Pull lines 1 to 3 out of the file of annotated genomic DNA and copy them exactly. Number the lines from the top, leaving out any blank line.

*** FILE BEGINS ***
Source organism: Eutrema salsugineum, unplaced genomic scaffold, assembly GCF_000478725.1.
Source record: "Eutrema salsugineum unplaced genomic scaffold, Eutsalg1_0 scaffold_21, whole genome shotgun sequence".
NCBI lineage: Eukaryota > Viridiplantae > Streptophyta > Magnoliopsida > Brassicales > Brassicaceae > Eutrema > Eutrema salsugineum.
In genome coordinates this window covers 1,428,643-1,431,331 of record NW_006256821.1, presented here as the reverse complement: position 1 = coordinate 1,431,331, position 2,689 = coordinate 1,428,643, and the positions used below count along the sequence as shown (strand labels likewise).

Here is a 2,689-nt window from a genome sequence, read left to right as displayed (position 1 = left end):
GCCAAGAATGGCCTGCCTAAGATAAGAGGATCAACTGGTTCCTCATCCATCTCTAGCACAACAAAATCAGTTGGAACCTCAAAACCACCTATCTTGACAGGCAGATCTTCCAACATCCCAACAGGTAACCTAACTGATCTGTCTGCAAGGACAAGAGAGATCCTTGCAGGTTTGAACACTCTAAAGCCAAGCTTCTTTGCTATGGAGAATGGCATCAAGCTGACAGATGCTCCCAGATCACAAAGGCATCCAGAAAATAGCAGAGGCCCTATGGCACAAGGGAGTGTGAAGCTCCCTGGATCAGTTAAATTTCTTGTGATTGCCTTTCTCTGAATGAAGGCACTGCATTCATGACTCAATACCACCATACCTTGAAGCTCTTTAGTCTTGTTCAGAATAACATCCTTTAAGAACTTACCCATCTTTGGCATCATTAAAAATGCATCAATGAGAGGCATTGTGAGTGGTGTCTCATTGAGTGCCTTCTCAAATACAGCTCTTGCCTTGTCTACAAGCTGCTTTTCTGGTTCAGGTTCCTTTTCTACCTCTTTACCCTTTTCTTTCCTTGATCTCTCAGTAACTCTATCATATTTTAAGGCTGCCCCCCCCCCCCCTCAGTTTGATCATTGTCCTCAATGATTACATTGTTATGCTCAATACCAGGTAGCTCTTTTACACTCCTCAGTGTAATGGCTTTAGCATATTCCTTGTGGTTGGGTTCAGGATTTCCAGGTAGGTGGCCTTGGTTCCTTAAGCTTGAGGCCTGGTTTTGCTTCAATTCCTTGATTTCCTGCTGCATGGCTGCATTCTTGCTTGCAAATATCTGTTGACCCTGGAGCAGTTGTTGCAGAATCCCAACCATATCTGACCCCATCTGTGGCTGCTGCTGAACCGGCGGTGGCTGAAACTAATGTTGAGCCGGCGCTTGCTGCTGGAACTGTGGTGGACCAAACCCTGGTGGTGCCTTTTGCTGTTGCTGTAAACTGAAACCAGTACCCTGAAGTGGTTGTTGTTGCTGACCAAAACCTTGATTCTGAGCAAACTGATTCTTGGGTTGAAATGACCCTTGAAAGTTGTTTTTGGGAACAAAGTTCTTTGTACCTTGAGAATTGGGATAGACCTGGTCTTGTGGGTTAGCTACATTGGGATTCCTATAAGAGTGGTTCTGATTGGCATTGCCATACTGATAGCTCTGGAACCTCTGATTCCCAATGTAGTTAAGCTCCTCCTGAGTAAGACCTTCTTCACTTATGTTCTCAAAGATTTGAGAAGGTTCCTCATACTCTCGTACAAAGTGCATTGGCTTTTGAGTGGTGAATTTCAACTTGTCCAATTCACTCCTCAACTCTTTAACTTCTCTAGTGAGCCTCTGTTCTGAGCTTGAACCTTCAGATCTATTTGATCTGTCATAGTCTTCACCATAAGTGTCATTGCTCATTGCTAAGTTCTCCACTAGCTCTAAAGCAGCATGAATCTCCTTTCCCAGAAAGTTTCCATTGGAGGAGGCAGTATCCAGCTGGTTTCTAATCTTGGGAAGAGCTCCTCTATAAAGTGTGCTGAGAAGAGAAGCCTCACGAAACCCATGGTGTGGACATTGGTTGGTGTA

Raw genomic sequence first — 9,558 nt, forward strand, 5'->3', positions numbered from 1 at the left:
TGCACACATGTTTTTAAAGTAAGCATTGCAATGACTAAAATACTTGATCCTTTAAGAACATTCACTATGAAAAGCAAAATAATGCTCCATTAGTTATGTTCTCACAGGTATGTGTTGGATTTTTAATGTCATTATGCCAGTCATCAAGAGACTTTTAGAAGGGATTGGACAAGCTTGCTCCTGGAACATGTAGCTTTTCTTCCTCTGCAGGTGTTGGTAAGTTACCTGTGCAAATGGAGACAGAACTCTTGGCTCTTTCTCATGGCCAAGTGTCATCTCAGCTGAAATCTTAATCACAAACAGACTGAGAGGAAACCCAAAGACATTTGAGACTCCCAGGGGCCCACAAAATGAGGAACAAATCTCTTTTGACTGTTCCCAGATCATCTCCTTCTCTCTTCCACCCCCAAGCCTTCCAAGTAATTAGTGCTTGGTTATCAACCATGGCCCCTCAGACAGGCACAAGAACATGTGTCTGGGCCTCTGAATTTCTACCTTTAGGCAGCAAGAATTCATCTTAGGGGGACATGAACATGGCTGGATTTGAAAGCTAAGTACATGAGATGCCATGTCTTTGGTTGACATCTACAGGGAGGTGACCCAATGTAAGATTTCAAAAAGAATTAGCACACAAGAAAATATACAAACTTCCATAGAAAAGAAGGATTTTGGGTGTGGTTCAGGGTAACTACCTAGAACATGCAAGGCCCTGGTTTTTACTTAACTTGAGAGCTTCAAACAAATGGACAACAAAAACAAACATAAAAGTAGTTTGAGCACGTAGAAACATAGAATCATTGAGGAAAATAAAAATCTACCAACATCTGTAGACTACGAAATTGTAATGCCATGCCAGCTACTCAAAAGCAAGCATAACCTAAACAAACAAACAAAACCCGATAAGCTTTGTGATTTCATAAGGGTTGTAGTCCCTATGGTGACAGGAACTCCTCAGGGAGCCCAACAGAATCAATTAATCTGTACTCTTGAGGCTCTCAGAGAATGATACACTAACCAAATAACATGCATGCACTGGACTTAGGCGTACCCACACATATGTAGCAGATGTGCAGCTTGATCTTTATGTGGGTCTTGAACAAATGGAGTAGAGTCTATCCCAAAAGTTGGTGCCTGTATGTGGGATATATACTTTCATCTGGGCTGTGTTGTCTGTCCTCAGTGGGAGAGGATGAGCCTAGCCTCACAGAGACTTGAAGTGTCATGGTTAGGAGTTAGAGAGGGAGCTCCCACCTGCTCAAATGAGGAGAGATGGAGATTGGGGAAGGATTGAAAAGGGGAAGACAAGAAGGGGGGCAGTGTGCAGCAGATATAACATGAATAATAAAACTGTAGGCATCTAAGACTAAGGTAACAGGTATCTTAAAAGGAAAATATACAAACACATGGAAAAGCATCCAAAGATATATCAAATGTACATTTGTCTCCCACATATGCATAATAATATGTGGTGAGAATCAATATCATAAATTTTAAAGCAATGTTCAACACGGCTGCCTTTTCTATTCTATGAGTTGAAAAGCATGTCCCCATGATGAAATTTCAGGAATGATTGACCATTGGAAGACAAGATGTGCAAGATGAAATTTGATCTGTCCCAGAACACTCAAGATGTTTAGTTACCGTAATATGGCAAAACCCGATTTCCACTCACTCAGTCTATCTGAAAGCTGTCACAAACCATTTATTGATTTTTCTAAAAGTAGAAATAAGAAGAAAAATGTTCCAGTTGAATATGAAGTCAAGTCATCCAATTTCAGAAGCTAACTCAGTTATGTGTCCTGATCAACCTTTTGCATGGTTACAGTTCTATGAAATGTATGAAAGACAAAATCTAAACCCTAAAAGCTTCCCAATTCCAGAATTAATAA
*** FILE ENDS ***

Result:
Source organism: Eutrema salsugineum, unplaced genomic scaffold, assembly GCF_000478725.1.
Source record: "Eutrema salsugineum unplaced genomic scaffold, Eutsalg1_0 scaffold_21, whole genome shotgun sequence".
NCBI lineage: Eukaryota > Viridiplantae > Streptophyta > Magnoliopsida > Brassicales > Brassicaceae > Eutrema > Eutrema salsugineum.